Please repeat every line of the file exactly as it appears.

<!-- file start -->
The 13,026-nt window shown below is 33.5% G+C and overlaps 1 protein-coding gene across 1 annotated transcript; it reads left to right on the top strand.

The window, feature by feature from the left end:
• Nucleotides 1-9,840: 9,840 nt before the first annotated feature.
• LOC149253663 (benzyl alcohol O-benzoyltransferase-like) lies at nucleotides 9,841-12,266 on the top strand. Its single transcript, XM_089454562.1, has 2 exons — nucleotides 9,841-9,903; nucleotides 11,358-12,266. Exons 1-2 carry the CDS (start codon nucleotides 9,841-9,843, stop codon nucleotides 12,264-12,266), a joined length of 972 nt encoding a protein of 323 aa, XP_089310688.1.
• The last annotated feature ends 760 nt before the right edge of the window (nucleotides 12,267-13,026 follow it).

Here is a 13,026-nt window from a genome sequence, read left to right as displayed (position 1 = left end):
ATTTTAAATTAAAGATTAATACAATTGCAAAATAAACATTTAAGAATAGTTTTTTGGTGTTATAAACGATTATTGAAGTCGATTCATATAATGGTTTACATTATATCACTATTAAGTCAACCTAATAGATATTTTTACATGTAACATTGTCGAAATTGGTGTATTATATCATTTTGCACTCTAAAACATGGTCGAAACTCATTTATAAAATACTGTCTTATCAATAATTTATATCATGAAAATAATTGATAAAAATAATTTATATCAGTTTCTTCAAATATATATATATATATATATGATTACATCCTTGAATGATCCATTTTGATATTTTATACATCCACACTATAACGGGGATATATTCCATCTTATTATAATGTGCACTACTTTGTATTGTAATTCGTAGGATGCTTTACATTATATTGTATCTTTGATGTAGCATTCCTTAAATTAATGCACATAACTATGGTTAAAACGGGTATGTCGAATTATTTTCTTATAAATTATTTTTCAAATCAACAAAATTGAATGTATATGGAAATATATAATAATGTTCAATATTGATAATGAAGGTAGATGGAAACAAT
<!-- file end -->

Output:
The 13,026-nt window shown below is 33.5% G+C and overlaps 1 protein-coding gene across 1 annotated transcript; it reads left to right on the top strand.

The window, feature by feature from the left end:
• Nucleotides 1-9,840: 9,840 nt before the first annotated feature.
• LOC149253663 (benzyl alcohol O-benzoyltransferase-like) lies at nucleotides 9,841-12,266 on the top strand. Its single transcript, XM_089454562.1, has 2 exons — nucleotides 9,841-9,903; nucleotides 11,358-12,266. Exons 1-2 carry the CDS (start codon nucleotides 9,841-9,843, stop codon nucleotides 12,264-12,266), a joined length of 972 nt encoding a protein of 323 aa, XP_089310688.1.
• The last annotated feature ends 760 nt before the right edge of the window (nucleotides 12,267-13,026 follow it).

Here is a 13,026-nt window from a genome sequence, read left to right as displayed (position 1 = left end):
ATTTTAAATTAAAGATTAATACAATTGCAAAATAAACATTTAAGAATAGTTTTTTGGTGTTATAAACGATTATTGAAGTCGATTCATATAATGGTTTACATTATATCACTATTAAGTCAACCTAATAGATATTTTTACATGTAACATTGTCGAAATTGGTGTATTATATCATTTTGCACTCTAAAACATGGTCGAAACTCATTTATAAAATACTGTCTTATCAATAATTTATATCATGAAAATAATTGATAAAAATAATTTATATCAGTTTCTTCAAATATATATATATATATATATGATTACATCCTTGAATGATCCATTTTGATATTTTATACATCCACACTATAACGGGGATATATTCCATCTTATTATAATGTGCACTACTTTGTATTGTAATTCGTAGGATGCTTTACATTATATTGTATCTTTGATGTAGCATTCCTTAAATTAATGCACATAACTATGGTTAAAACGGGTATGTCGAATTATTTTCTTATAAATTATTTTTCAAATCAACAAAATTGAATGTATATGGAAATATATAATAATGTTCAATATTGATAATGAAGGTAGATGGAAACAAT